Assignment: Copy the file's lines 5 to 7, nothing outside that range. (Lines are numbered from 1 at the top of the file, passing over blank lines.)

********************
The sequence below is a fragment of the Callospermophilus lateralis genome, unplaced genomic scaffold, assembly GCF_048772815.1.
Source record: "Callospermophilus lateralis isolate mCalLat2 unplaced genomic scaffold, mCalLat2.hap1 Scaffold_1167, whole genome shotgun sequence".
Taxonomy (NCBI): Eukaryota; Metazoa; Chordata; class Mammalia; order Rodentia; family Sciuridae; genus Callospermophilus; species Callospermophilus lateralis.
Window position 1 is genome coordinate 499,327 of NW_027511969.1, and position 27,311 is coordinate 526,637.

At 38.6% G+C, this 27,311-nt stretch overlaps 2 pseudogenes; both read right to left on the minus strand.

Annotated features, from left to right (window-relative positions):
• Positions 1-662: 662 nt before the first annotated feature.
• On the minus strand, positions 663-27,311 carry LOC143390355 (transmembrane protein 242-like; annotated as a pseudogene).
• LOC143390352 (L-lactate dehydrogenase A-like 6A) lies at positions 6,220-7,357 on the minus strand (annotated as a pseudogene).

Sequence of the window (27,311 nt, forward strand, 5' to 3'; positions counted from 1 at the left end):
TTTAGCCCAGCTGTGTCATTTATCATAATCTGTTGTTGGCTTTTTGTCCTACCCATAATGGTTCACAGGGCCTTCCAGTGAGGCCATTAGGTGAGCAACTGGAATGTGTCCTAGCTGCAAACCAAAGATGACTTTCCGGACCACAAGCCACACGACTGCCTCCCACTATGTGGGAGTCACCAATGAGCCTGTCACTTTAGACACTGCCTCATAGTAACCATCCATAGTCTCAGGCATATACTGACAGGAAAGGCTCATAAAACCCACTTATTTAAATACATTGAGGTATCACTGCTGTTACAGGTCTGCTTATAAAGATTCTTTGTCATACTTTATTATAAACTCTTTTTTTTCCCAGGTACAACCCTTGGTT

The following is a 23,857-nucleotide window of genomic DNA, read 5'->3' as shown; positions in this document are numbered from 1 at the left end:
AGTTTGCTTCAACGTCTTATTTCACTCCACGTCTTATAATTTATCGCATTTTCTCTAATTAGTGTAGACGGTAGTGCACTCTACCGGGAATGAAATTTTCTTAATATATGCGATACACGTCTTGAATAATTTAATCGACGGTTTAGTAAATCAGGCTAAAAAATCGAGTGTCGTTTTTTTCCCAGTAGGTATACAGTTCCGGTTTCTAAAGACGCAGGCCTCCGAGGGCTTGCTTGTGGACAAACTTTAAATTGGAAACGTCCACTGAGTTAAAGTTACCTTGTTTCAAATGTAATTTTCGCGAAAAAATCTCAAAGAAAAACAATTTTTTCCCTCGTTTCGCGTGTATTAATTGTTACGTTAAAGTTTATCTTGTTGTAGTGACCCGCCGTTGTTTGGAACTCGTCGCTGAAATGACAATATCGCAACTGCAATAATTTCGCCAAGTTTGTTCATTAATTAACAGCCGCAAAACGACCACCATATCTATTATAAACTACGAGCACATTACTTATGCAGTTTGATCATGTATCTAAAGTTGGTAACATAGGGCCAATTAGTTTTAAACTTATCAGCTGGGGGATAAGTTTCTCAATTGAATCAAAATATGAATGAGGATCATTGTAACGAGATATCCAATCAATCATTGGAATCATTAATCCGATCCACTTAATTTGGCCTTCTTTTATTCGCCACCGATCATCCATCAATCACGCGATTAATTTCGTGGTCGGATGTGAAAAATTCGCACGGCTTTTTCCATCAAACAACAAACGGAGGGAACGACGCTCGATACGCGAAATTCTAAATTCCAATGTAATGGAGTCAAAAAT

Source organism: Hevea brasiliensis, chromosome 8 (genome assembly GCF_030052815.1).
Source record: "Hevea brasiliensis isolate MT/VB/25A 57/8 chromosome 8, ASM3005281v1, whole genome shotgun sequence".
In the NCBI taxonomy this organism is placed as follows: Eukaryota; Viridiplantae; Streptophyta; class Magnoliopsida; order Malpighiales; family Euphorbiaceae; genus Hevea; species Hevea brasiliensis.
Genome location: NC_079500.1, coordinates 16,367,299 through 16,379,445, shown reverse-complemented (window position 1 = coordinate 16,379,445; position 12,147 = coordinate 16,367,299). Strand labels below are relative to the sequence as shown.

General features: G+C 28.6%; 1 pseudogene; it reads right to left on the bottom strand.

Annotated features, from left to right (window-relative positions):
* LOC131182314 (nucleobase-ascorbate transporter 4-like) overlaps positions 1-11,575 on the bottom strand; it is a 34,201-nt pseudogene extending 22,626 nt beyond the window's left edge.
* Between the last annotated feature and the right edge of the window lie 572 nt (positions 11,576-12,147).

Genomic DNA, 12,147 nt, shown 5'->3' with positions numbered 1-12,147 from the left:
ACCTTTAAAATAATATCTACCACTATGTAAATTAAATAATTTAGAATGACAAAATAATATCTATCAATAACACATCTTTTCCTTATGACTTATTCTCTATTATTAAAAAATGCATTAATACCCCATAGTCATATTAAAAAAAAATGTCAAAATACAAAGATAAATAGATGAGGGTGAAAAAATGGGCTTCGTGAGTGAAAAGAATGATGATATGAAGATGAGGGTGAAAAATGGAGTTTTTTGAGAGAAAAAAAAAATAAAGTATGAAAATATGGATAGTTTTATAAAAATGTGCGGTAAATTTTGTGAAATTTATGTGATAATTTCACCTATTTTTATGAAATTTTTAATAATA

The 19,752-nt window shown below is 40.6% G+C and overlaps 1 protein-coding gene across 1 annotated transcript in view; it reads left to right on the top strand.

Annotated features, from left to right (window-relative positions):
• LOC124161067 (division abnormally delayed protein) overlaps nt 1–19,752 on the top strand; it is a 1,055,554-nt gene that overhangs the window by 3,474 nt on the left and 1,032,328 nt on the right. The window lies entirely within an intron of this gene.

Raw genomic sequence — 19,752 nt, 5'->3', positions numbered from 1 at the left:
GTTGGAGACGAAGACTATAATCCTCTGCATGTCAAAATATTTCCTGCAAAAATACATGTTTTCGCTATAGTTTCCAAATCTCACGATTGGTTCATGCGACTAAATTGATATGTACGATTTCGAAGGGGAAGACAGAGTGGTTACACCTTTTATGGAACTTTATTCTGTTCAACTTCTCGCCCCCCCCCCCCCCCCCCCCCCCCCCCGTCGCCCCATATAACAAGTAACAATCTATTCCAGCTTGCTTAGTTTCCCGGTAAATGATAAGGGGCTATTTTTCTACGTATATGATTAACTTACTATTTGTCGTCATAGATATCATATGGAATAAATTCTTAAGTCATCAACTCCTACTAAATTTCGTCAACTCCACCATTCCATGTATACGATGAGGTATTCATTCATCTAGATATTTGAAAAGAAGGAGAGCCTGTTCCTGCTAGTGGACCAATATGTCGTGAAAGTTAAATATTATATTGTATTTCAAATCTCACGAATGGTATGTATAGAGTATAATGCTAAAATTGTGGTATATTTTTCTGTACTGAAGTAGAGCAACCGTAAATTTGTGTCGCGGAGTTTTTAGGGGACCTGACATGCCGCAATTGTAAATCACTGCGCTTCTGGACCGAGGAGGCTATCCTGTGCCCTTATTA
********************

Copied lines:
At 38.6% G+C, this 27,311-nt stretch overlaps 2 pseudogenes; both read right to left on the minus strand.

Annotated features, from left to right (window-relative positions):
• Positions 1-662: 662 nt before the first annotated feature.